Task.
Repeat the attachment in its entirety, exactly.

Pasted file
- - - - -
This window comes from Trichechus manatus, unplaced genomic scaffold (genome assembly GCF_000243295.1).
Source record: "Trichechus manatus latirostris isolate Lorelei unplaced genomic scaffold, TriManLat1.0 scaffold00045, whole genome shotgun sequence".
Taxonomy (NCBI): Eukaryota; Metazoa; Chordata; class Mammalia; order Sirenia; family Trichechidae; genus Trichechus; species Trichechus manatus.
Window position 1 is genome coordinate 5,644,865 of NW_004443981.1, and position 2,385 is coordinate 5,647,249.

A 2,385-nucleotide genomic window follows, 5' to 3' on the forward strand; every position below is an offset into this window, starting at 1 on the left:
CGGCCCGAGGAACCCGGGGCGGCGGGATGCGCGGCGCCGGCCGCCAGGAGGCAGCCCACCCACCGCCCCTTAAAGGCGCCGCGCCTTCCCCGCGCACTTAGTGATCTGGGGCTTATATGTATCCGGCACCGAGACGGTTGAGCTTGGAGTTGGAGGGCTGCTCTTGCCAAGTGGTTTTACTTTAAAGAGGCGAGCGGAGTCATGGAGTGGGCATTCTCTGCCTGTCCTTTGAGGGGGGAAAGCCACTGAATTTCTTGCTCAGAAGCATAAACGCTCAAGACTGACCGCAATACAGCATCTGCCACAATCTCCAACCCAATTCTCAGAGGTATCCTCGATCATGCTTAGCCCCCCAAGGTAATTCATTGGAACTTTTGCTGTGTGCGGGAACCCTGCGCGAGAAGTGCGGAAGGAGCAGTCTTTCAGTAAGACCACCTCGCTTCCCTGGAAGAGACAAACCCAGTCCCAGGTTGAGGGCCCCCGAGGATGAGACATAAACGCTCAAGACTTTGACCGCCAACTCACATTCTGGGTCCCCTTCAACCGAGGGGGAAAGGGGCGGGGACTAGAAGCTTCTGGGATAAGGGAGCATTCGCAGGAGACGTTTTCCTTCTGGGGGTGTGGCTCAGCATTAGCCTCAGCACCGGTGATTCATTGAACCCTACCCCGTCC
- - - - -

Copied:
This window comes from Trichechus manatus, unplaced genomic scaffold (genome assembly GCF_000243295.1).
Source record: "Trichechus manatus latirostris isolate Lorelei unplaced genomic scaffold, TriManLat1.0 scaffold00045, whole genome shotgun sequence".
Taxonomy (NCBI): Eukaryota; Metazoa; Chordata; class Mammalia; order Sirenia; family Trichechidae; genus Trichechus; species Trichechus manatus.
Window position 1 is genome coordinate 5,644,865 of NW_004443981.1, and position 2,385 is coordinate 5,647,249.

A 2,385-nucleotide genomic window follows, 5' to 3' on the forward strand; every position below is an offset into this window, starting at 1 on the left:
CGGCCCGAGGAACCCGGGGCGGCGGGATGCGCGGCGCCGGCCGCCAGGAGGCAGCCCACCCACCGCCCCTTAAAGGCGCCGCGCCTTCCCCGCGCACTTAGTGATCTGGGGCTTATATGTATCCGGCACCGAGACGGTTGAGCTTGGAGTTGGAGGGCTGCTCTTGCCAAGTGGTTTTACTTTAAAGAGGCGAGCGGAGTCATGGAGTGGGCATTCTCTGCCTGTCCTTTGAGGGGGGAAAGCCACTGAATTTCTTGCTCAGAAGCATAAACGCTCAAGACTGACCGCAATACAGCATCTGCCACAATCTCCAACCCAATTCTCAGAGGTATCCTCGATCATGCTTAGCCCCCCAAGGTAATTCATTGGAACTTTTGCTGTGTGCGGGAACCCTGCGCGAGAAGTGCGGAAGGAGCAGTCTTTCAGTAAGACCACCTCGCTTCCCTGGAAGAGACAAACCCAGTCCCAGGTTGAGGGCCCCCGAGGATGAGACATAAACGCTCAAGACTTTGACCGCCAACTCACATTCTGGGTCCCCTTCAACCGAGGGGGAAAGGGGCGGGGACTAGAAGCTTCTGGGATAAGGGAGCATTCGCAGGAGACGTTTTCCTTCTGGGGGTGTGGCTCAGCATTAGCCTCAGCACCGGTGATTCATTGAACCCTACCCCGTCC